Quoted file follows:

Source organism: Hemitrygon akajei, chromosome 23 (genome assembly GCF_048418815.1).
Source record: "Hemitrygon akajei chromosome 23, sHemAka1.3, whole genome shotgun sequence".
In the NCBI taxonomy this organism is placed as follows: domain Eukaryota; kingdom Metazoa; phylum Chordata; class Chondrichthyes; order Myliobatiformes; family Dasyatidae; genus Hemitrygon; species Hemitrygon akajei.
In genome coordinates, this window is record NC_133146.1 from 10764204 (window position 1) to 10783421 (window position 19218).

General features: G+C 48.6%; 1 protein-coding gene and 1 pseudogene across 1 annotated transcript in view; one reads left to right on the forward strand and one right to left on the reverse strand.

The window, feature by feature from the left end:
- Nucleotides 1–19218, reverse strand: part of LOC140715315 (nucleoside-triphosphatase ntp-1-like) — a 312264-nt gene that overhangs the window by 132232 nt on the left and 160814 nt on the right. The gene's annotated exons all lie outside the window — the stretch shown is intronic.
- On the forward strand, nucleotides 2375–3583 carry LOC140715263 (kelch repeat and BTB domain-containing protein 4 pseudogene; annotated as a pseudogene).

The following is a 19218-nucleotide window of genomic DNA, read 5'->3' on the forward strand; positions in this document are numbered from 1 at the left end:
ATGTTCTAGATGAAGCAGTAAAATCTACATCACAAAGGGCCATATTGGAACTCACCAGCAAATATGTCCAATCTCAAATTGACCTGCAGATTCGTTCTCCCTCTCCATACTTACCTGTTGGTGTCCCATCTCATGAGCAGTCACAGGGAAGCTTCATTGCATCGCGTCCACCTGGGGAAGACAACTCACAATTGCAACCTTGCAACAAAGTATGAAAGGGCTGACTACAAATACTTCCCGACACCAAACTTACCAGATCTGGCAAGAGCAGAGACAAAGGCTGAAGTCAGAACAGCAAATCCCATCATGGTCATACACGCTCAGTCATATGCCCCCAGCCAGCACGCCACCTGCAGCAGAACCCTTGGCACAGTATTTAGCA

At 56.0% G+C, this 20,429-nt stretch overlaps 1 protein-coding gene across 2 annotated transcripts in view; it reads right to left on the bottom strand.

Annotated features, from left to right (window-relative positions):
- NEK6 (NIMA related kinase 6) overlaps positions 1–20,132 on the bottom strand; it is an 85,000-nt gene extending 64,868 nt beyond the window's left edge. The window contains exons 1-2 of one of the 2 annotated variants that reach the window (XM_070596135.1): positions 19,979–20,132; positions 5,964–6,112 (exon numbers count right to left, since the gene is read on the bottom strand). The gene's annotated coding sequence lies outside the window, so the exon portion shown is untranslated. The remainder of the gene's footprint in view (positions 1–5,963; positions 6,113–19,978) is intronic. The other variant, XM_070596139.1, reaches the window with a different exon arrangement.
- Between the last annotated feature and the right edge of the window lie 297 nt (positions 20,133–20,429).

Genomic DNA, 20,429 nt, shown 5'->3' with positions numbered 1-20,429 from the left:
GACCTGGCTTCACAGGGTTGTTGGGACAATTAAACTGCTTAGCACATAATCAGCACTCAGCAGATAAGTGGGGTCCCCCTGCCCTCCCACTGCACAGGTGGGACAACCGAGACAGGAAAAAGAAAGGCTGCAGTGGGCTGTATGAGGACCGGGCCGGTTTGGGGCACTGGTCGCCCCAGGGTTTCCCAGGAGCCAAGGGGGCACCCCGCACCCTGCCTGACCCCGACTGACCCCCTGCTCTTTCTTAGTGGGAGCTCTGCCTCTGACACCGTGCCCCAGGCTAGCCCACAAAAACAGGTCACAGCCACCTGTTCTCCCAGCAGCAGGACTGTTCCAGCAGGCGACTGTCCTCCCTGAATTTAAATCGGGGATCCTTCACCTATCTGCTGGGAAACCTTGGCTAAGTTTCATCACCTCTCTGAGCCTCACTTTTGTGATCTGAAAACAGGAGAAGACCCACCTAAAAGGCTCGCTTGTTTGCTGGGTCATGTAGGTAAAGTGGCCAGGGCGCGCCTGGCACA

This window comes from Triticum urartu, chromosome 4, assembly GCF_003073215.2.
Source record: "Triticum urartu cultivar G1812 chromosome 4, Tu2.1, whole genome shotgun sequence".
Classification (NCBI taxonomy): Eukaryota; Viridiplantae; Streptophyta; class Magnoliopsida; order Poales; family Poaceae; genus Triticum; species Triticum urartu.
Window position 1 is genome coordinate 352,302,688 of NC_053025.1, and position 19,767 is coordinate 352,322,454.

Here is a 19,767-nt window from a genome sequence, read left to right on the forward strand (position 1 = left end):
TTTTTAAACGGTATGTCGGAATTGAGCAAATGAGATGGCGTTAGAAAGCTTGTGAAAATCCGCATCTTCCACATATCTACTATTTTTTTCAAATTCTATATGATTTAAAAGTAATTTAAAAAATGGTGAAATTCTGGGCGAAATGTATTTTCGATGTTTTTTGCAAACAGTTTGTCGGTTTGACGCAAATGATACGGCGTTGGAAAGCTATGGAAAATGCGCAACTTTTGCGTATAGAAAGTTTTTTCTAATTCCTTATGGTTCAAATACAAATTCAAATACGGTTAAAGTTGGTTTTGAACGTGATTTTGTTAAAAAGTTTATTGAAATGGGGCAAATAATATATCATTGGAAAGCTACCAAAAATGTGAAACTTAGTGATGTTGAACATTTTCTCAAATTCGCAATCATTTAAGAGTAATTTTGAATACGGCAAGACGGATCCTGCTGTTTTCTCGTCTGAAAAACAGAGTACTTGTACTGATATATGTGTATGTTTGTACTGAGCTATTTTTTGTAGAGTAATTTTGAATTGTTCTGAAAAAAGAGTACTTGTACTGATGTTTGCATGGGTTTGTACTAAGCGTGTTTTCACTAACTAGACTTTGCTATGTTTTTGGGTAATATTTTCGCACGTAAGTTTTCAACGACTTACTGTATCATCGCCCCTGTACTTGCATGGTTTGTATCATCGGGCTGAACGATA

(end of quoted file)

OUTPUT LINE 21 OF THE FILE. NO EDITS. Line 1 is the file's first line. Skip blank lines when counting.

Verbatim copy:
Here is a 19,767-nt window from a genome sequence, read left to right on the forward strand (position 1 = left end):